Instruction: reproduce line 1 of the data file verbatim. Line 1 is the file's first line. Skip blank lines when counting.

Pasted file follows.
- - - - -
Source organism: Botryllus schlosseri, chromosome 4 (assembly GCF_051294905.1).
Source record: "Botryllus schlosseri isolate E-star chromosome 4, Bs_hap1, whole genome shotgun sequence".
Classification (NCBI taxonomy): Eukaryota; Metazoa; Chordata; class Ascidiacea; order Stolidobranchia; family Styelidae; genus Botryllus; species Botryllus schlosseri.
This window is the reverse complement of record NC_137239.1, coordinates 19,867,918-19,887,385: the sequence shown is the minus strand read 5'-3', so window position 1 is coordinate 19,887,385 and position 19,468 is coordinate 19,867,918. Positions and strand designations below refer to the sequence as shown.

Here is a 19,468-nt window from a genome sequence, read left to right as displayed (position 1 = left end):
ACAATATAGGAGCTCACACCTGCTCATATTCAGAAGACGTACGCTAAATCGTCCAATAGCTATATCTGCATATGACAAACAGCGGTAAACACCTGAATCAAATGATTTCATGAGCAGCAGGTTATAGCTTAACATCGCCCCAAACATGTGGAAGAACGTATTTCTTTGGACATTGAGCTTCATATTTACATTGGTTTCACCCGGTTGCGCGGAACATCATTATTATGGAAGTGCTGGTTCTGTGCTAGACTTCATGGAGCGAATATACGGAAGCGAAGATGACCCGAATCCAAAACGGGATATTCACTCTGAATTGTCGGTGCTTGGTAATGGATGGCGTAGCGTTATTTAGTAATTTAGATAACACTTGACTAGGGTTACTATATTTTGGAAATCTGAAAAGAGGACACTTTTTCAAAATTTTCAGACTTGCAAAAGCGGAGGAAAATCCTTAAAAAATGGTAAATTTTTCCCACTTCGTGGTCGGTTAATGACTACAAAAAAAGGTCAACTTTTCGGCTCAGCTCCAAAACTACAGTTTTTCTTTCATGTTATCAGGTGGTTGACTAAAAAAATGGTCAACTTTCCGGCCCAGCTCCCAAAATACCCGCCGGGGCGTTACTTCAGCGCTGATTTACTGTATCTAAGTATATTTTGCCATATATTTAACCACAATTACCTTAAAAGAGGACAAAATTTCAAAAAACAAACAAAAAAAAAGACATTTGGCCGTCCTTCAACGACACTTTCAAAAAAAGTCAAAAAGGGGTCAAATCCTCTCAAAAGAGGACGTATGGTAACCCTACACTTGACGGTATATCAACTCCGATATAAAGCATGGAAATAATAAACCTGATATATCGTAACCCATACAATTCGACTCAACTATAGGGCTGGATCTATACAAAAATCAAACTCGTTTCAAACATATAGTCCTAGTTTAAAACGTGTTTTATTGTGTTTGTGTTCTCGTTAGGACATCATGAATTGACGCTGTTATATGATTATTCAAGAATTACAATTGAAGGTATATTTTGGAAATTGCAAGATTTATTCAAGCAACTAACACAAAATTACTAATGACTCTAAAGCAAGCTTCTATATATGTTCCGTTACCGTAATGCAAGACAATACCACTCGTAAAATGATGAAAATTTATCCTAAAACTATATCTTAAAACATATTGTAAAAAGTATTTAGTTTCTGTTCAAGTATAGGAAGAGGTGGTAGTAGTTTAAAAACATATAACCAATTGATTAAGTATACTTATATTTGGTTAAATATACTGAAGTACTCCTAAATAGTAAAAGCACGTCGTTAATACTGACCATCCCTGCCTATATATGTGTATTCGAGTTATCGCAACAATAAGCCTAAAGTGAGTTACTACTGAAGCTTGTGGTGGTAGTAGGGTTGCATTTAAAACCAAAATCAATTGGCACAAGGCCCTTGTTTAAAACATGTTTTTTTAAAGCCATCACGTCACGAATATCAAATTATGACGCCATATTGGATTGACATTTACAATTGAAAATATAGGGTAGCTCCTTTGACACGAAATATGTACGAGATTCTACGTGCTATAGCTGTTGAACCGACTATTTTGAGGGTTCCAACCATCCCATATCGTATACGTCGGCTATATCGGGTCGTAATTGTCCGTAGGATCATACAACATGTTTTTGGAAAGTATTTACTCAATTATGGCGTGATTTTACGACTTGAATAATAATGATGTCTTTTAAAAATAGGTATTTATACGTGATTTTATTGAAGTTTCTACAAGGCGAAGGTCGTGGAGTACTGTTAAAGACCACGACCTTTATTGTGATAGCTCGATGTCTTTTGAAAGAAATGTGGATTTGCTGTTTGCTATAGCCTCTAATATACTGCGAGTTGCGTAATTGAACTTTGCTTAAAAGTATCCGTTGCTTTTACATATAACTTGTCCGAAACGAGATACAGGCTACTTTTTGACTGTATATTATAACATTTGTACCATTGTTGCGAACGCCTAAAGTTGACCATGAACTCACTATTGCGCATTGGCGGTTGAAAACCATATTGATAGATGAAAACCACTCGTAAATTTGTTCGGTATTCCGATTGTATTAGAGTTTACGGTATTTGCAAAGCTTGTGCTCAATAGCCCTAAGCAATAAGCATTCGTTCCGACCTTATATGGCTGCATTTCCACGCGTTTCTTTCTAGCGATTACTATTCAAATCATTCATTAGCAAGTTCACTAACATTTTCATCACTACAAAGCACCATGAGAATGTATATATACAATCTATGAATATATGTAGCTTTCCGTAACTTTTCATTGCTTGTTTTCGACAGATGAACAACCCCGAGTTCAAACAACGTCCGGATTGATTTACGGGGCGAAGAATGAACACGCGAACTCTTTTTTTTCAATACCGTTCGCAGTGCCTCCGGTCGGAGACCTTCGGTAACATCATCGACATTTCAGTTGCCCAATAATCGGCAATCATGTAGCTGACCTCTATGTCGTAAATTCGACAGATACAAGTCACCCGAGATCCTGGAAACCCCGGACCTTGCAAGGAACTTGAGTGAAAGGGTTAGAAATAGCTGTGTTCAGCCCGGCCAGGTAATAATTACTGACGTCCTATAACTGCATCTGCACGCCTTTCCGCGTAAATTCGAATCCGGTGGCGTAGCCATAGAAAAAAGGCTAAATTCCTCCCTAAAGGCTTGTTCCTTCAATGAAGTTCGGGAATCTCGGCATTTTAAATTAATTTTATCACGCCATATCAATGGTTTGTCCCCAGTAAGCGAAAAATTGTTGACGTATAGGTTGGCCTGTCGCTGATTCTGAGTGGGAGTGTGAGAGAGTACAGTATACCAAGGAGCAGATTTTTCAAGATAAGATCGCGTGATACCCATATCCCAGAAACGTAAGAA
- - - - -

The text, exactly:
Source organism: Botryllus schlosseri, chromosome 4 (assembly GCF_051294905.1).